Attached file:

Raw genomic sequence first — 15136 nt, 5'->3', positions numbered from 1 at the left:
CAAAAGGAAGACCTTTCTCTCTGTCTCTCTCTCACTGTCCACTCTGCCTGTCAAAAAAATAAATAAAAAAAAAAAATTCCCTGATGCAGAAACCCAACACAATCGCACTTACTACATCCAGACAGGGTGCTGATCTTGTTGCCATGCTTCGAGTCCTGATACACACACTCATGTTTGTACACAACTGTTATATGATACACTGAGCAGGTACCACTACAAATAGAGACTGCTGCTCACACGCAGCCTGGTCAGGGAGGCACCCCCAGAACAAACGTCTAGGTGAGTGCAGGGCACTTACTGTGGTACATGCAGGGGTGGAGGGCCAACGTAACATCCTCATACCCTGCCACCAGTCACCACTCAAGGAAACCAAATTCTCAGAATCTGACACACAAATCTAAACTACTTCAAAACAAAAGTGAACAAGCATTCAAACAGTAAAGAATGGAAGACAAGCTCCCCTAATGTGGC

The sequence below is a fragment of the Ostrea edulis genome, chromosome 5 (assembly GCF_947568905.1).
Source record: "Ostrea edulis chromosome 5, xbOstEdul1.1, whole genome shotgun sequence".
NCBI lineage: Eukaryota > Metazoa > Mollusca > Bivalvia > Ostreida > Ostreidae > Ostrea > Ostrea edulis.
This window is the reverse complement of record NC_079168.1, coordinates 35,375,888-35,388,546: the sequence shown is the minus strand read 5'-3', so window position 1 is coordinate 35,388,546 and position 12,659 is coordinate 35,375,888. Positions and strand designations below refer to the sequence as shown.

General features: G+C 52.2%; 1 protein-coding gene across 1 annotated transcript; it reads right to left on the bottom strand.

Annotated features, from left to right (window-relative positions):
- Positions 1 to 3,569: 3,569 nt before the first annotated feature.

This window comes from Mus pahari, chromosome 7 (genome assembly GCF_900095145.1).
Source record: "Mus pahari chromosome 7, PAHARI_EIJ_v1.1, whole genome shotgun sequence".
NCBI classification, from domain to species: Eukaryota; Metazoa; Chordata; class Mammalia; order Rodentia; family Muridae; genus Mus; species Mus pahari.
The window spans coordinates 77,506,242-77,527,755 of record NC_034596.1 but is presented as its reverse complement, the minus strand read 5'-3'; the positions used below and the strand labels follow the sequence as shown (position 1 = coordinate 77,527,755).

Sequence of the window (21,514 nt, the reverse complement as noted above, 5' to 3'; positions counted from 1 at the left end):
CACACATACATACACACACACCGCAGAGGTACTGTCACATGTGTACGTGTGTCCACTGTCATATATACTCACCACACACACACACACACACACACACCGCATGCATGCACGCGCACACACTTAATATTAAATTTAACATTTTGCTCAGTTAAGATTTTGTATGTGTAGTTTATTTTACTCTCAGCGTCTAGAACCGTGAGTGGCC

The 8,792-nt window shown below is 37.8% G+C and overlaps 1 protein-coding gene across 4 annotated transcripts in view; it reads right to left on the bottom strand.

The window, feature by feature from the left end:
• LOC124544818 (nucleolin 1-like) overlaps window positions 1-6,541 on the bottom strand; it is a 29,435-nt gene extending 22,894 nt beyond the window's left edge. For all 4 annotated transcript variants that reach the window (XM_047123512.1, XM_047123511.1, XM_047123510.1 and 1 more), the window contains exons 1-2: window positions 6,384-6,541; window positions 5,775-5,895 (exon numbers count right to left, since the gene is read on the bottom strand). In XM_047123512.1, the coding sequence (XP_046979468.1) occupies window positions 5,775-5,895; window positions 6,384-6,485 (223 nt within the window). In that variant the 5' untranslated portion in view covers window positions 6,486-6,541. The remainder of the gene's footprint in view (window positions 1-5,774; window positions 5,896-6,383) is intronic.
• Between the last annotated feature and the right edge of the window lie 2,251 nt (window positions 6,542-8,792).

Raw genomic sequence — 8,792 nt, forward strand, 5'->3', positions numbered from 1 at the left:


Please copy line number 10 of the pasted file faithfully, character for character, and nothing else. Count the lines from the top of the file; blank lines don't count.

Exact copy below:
This window comes from Mus pahari, chromosome 7 (genome assembly GCF_900095145.1).